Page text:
New homes take up bigger share of private housing market
Singapore’s private property sector looks set to undergo even more massive changes, as new homes eat up a bigger portion of the private housing market.
(Property investors now prefer new private homes over their secondary market counterparts. Image courtesy of Thinkstock.)
The private homes market consists of primary market sales and secondary market sales. Primary homes include executive condominiums, which accounted for 46% of all transactions lodged with the Urban Redevelopment Authority last year—the highest number of caveats lodged since 2003.
Meanwhile the secondary market, consisting of resale and subsale homes, made up the remaining 54% (or 17,405 units sold) in 2011. Subsales are those made before completion, and involve projects yet to receive a Certificate of Statutory Completion (CSC). Resale homes, on the other hand, are developments with the CSC.
Experts tell The Straits Times that a declining trend in the secondary sales market has emerged over the past few years, as authorities push out a bumper supply of land to lure property prices down. And with the recovery of the collective sale market in 2010, more new launches have diverted the buzz away from the secondary segment.
The secondary market reached its peak in 2008 with an overwhelming 71% of all transactions that year, as the global financial crisis forced developers to withhold their new launches. However, fast-forward two years and things look quite different.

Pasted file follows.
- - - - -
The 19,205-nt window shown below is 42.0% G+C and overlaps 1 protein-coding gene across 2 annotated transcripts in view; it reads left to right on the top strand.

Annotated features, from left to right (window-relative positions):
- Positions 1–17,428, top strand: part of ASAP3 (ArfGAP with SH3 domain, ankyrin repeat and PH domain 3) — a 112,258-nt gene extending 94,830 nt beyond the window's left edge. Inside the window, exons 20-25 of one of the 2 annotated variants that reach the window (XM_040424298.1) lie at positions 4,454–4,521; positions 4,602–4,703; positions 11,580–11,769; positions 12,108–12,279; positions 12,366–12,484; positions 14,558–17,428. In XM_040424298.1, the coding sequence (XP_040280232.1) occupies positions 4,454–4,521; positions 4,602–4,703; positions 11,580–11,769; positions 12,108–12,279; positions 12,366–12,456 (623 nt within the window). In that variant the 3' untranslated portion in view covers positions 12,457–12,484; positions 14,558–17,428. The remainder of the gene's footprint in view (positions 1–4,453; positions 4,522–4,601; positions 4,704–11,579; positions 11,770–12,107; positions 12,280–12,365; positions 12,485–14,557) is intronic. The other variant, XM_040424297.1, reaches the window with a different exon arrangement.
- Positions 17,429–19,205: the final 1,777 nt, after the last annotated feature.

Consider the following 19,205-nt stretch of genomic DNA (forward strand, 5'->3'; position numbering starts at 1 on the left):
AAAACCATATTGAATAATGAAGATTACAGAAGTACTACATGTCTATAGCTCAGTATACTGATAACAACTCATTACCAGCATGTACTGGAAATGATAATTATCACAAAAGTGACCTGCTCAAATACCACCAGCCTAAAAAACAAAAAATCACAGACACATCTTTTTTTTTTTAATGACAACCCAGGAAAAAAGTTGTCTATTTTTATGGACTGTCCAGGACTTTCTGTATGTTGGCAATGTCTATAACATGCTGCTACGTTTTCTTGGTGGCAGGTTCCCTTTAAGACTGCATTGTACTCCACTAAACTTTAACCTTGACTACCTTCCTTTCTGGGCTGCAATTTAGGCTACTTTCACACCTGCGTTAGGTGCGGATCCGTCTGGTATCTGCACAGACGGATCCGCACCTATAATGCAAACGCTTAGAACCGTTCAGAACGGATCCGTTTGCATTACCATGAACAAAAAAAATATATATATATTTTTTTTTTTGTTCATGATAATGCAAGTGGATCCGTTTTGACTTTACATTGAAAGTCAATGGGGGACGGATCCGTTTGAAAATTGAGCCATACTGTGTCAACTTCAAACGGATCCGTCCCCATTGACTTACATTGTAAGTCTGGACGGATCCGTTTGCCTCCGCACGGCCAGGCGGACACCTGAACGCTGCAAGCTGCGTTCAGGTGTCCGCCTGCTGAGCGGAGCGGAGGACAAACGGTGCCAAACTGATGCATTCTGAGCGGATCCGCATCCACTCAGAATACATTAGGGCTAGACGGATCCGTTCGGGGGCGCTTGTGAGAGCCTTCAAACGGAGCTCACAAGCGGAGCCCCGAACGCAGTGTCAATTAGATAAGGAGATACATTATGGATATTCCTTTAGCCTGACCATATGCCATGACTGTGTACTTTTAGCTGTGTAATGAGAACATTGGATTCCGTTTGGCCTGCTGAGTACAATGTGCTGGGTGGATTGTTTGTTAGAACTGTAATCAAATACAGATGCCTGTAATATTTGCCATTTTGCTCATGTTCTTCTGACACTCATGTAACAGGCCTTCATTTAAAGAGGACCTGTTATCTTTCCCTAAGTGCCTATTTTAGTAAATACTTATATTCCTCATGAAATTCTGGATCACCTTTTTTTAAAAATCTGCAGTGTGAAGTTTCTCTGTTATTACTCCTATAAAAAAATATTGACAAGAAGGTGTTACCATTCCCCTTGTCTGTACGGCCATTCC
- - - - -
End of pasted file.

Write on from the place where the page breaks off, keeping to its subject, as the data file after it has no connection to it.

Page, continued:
Credo Real Estate research and consultancy head Ong Teck Hui revealed to The Straits Times that the proportion fell to 61% in 2010, and suggested the property cooling measures could have also played a part in the change. One such measure that could have repelled some investors toward the primary market is the up-to-16% sellers’ stamp duty imposed in January 2011.
Ong also noted that minimal land sales from 2001 to 2005 also contributed to the fall of the primary market share from the 2003 to 2008 period.
Other experts the paper spoke to said that now, while new private homes are kept stable at about 16,000 units each year for the past two years, secondary market sales are down 26% in the same period.
SLP International research head Nicholas Mak also told The Straits Times the recent additional buyer’s stamp duty will probably cause a “mismatch in price expectations between buyers and sellers”, and result in a further decline of the lower secondary sales market over the coming months.
These sellers are usually individuals with weaker finances than developers, said Savills Singapore associate director of research and consultancy Alan Cheong. He told The Straits Times the upcoming months should not only see lowered asking prices from this group of sellers, but at the same time flat lined prices of new launches in anticipation of even more new homes in the pipeline.
But for now, property investors like marketing executive Tan J. H. will likely remain more attracted to the new homes market. Tan told The Straits Times his decision to purchase a new unit instead of a resale one last year was because of the condominium’s concept.
Speaking of his Upper Bukit Timah unit, Tan said, “The show flat was very nice, and we thought that the product offering was much better than some of the older resale homes we were seeing. The newer condos seem to have better concepts or themes and good furnishings […]. Older condos are more simple and plain, they don't come with all the frills like the facilities and amenities.”